Lemongrass has many uses, and some of the most common are:
- Adds flavor to certain dishes, especially Thai and Vietnamese recipes.
- Steeped in hot water to make lemongrass tea.
- Create an aromatic simple syrup for use in cocktails and other drinks.
- Finely chop to add in fresh salads and cold dishes.
As you can see, the uses for lemongrass are plentiful. It has a remarkable aroma, somewhat similar to citrus fruits, and can add a punch to many dishes, including soups, drinks, and salads.
Since lemongrass is a perennial, you can plant it once and then harvest it year after year for your favorite uses. Before you know it, you will learn how to incorporate this unique plant into many foods.
Read What to Plant With Lemongrass
How To Harvest and Use Lemongrass
- Now that you are ready to plant and use lemongrass, a perennial that will return year after year if well cared for, it’s important to understand how to use it in your home.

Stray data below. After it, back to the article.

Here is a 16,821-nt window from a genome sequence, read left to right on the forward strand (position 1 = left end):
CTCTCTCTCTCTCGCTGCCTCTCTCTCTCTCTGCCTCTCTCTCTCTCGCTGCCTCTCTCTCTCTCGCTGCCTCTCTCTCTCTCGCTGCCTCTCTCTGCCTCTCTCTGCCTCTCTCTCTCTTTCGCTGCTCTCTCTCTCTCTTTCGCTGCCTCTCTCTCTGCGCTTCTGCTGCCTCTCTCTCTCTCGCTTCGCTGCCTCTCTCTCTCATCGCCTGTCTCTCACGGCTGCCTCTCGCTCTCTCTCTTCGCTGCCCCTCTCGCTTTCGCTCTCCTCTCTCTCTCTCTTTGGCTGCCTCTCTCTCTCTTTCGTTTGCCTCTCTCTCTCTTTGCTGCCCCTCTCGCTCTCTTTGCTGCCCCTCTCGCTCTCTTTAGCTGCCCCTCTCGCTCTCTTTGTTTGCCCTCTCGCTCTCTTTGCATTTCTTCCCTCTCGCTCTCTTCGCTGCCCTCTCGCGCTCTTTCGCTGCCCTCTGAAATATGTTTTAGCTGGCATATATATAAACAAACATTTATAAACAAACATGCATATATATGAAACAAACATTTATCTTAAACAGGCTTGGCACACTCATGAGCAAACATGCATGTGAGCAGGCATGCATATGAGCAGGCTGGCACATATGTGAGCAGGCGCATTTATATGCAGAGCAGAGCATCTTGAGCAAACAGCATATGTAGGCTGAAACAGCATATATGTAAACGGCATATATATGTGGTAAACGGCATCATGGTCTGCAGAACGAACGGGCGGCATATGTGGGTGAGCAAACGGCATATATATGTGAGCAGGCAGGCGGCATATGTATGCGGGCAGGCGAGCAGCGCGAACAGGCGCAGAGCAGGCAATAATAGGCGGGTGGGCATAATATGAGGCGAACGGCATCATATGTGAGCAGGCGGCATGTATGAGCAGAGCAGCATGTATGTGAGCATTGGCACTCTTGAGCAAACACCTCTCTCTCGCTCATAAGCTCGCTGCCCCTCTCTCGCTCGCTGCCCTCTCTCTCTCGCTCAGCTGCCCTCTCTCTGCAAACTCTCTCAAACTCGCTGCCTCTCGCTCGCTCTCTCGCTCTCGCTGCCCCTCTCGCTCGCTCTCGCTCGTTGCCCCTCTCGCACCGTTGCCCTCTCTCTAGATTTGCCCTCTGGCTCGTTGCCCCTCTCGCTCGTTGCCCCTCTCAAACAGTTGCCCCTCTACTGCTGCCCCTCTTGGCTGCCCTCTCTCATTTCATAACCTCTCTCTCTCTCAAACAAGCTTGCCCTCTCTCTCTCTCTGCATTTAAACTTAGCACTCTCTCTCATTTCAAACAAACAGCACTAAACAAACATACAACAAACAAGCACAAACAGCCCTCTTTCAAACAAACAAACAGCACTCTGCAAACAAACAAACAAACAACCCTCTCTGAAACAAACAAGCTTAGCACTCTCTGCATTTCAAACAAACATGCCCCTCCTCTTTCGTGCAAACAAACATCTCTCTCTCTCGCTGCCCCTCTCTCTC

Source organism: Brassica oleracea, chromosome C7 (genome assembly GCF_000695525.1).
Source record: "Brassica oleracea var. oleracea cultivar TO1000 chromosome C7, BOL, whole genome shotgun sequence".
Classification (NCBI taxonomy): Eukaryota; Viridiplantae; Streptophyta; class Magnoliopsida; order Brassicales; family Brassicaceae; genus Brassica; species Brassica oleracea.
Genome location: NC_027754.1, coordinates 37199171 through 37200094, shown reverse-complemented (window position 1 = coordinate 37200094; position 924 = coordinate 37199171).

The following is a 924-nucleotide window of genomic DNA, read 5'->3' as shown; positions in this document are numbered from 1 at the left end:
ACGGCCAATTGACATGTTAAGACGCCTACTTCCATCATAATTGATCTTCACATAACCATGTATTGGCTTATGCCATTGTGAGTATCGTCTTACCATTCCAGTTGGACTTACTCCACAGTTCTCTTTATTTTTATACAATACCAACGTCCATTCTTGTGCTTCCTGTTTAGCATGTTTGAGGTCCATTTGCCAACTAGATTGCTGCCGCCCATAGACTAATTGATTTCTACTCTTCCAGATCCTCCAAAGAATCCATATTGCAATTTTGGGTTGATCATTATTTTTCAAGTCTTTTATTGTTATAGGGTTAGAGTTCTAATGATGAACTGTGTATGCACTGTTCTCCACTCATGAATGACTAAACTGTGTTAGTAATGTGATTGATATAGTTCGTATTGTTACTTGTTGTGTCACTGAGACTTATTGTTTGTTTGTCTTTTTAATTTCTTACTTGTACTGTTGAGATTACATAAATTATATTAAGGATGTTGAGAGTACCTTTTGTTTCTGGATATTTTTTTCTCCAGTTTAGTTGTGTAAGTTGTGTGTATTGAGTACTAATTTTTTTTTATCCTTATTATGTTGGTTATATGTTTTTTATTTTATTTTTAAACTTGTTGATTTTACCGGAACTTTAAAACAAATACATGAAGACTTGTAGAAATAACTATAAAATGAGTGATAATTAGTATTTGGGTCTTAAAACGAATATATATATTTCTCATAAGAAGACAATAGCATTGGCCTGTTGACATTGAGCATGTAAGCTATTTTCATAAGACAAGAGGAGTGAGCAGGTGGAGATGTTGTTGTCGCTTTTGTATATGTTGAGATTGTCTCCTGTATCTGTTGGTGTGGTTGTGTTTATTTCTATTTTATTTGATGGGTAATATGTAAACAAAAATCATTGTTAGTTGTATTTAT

- Once you allow it to grow to a mature height of around 12 inches high with a stem around a half-inch thick, it is time to harvest.
- To harvest lemongrass, you want to cut it at the base or hand-pull entire stalks. Pulling the stalks might remove some of the roots, which could hamper its ability to grow back.
- That is why many people opt to cut the stalks. You want to go it low by the base. That way you will get the bulb-like area at the bottom which looks similar to a green onion or scallion.
- The edible portion of lemongrass is near the bottom.
- Once you harvest the stalks, you start to process lemongrass by removing the leafy section toward the top. This leafy section can be used in teas and to extract oil for other purposes.
- What remains is the base. In the core of the base is a white inner, which is the part primarily used in cooking. Sometimes you want to peel off the outer layers to reveal the white inner.
- From this point, the method you use to prepare lemongrass depends on your desired usage.